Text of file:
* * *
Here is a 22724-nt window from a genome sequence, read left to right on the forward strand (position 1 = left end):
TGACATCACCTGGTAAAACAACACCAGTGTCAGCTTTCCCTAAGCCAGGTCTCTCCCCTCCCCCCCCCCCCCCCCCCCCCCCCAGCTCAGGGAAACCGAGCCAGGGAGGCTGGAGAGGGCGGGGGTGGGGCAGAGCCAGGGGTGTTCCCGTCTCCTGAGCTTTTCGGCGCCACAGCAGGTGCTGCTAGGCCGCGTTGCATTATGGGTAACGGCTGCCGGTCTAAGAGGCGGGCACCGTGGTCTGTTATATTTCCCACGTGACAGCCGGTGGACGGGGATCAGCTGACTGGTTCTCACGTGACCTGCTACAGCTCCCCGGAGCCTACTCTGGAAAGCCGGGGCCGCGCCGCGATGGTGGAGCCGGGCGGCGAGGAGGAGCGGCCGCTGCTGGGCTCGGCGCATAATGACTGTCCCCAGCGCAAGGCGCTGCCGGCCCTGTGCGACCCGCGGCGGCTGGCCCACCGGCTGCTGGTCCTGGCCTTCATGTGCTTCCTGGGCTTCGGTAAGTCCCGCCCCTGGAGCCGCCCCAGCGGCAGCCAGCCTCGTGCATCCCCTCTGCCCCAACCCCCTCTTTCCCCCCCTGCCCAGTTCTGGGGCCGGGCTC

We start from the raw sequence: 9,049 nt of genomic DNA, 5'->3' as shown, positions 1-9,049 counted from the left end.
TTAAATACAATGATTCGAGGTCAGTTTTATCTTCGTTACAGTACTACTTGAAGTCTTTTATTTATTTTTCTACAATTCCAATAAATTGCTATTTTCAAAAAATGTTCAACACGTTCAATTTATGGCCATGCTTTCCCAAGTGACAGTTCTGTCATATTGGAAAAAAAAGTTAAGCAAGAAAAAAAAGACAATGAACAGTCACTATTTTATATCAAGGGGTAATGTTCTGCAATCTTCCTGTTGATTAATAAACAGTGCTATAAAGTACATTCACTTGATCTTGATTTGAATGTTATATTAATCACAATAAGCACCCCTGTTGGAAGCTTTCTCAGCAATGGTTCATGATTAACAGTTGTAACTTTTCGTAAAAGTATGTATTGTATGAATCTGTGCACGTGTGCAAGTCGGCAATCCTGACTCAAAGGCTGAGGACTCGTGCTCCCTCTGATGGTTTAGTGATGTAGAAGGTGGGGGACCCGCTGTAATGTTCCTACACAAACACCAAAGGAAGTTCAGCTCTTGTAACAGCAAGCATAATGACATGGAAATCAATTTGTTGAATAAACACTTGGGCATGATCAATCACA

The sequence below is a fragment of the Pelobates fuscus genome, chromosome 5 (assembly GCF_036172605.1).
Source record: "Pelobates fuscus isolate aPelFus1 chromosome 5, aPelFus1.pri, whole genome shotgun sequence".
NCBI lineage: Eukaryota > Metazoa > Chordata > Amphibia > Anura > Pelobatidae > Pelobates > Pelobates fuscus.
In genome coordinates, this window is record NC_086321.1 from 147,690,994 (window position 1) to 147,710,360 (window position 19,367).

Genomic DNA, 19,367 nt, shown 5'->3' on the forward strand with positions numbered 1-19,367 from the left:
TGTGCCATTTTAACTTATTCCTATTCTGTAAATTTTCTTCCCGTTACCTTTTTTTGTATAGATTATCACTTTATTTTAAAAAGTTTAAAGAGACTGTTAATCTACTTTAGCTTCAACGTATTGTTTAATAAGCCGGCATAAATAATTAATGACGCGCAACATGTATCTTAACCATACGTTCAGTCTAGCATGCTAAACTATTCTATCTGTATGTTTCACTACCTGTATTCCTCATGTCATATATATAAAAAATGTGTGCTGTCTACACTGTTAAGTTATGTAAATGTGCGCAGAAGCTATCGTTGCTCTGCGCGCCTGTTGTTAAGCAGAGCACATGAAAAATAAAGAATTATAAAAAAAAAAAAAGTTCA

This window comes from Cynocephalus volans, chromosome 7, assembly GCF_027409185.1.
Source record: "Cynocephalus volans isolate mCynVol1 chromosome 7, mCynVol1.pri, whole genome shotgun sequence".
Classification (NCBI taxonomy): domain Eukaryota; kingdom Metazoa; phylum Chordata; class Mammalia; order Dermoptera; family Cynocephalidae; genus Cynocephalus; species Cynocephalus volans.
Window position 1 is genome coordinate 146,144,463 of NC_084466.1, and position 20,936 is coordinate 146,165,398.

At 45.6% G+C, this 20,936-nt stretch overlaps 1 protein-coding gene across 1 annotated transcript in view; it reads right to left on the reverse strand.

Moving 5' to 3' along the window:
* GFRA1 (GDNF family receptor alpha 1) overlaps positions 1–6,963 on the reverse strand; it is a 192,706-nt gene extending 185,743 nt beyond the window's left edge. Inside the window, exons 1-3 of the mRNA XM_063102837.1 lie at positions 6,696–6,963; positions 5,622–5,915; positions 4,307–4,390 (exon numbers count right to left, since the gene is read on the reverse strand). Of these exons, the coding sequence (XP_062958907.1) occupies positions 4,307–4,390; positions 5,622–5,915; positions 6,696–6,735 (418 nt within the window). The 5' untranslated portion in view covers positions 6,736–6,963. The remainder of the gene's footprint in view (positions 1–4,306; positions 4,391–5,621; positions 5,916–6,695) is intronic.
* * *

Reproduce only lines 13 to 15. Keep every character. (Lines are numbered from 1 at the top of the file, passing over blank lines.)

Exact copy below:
Classification (NCBI taxonomy): domain Eukaryota; kingdom Metazoa; phylum Chordata; class Mammalia; order Dermoptera; family Cynocephalidae; genus Cynocephalus; species Cynocephalus volans.
Window position 1 is genome coordinate 146,144,463 of NC_084466.1, and position 20,936 is coordinate 146,165,398.

At 45.6% G+C, this 20,936-nt stretch overlaps 1 protein-coding gene across 1 annotated transcript in view; it reads right to left on the reverse strand.